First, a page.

The Times West Virginian

Bob Herzel

April 13, 2014

Moore ‘back at home’ under center

MORGANTOWN — There are a couple of ways to look at what Logan Moore did this spring after being moved back to quarterback and given a chance to compete for what is a wide open job, as wide open at the end of the spring as it was coming in.

The first is to say that he didn’t wow Dana Holgorsen to the point that he’s willing to say he’s the leader going into summer drills, but that would be shortsighted considering from where Moore came.

The second way is to say he didn’t play himself out of a job and, quite honestly, has every bit as much of a chance to come into August practices with a chance to earn the starting job against Alabama on Aug. 31 in the Chic-fil-A Classic as his spring rivals Paul Millard and Skyler Howard.

And that’s just fine with him, having drawn more praise than either following the spring game. Moore completed 10 of 21 passes for 109 yards … not quite matching Millard’s 14 of 19 for 129 yards and a pair of touchdowns or Howard’s 9 of 13 for 70 yards and a touchdown, but it also doesn’t tell the whole story.

There is more to quarterbacking in today’s game than just throwing the ball, and Moore wound up WVU’s fourth leading rusher with 35 yards rushing on three carries, an average of 11.7 per carry, including one 28-yard scramble. And under the category of sacks, Millard had one, Howard two and Moore none … and much emphasis has been put this spring on being sack-free.

“Logan stuck out making some plays with his feet, hanging around and throwing it,” said offensive coordinator and quarterback coach Shannon Dawson.

Making a quick judgment on the three quarterbacks, Dawson saw it this way. “All of them had their ups-and-downs days. Logan, with the reps he took, obviously got better. Paul has probably been the same for a long time. He’s pretty consistent on what he does and inconsistent on what he does bad,” he said, then added, “One thing Logan and Skylar do is have the ability to extend plays when things get bad.”

Now the competition, of course, is not narrowed to those three for the starting job, for this summer it’s expected last year’s starter Clint Trickett should be recovered from off-season shoulder surgery and he has the advantage if he’s healthy.

But there are no guarantees there and he is somewhat frail, which means his putting in a full season is questionable enough that both Holgorsen and Dawson said plans will be made if Trickett isn’t ready.

Then there is freshman William Crest, a talented high school graduate who will come in and be looked at as a potential starter, too. So things are not as simple as they seem, but freshmen aren’t always ready to assume the quarterback job right out of high school and certainly Holgorsen would like to give him a redshirt season to mature.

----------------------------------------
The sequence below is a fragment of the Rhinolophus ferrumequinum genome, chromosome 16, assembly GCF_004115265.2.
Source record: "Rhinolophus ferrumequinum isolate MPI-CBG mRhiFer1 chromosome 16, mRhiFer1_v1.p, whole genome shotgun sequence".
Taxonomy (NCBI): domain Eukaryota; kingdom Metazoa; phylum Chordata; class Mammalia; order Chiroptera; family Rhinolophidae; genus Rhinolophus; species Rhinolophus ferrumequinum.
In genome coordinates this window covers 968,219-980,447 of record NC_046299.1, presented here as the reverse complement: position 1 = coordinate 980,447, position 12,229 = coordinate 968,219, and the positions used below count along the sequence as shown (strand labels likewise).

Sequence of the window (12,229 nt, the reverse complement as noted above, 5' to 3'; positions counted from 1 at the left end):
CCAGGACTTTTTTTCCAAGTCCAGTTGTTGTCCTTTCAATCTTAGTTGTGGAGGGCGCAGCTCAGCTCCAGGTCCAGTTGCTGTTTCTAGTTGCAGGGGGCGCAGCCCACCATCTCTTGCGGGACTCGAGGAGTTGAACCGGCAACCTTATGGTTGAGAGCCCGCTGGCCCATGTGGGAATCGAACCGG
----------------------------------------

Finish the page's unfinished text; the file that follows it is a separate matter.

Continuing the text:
Moore’s story, however, is compelling. He transferred to WVU a couple of years back after doing a spectacular job as Fairmont State’s quarterback. Holgorsen, however, was knee deep in QBs and opted to use Moore’s athletic skills as a wide receiver, meaning he missed an entire season of quarterbacking last year.

This spring he was moved back to QB with Trickett unable to go through practice and now he’s back making his presence felt.

“Finally,” he said. “When I transferred I planned on playing quarterback, but I got switched to wide receiver last year. Now I’m back home to where I wanted to play, so it’s nice.”

The problem is he has a lot of catching up to do.

“I still have a lot of work to do but I feel more comfortable,” he said. The coaches see that and have watched the way he attacked the job.

“With the work that I’ve put in and what I’ve done, I think they have to give me a shot. I’m looking forward to it,” he said.

Moore even believes that his time spent at wide receiver was not time totally wasted.

“Quarterback-wise it might have set me back, but it might have helped me mentally,” he said. “Being a receiver I got to see things from a different point of view. Now I have a different understanding of how things operate. I don’t see it as a complete disadvantage.”

What it did was open his eyes to see things from a wide receiver’s perspective.

“Seeing things from their point of view, seeing how defenses line up, seeing what they see and how they can get open. I think I have a better relationship with the receivers now,” he explained.

And he also has that running ability that makes him a dual threat.

“It helps me a lot, since I’m not the typical quarterback being recruited at the big colleges. I’m under 6-foot, so being able to run helps me out in this offense,” he said. And so it did on this day when, in a surprise move, the coaching staffs let the quarterbacks go live. Normally they wear gold jerseys in this game and can’t be tackled, but they are involved in competition and the coaches wanted to see how they reacted to pressure.

“We don’t have a starter right now,” Dawson explained. “When you are a quarterback and it’s not live, there’s a whole different mentality and the game is not like that. You are trying to make practice as much like a game as possible. There’s only one way to make it realistic and that’s to make it real. We talked about it and decided there was only one way, make it live. For the first time in Dana and my careers, we made it live and it turned out good.”

It will be interesting in early August as they cut to three quarterbacks to compete for the right to start against Alabama.

What if, Moore was asked, they came to him a week before the game and told him the job was his?

“Hopefully I put the work in to put myself in that position. I’d just go out and take advantage of it,” he said.

Follow Bob Hertzel on Twitter @bhertzel.

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Bob Herzel
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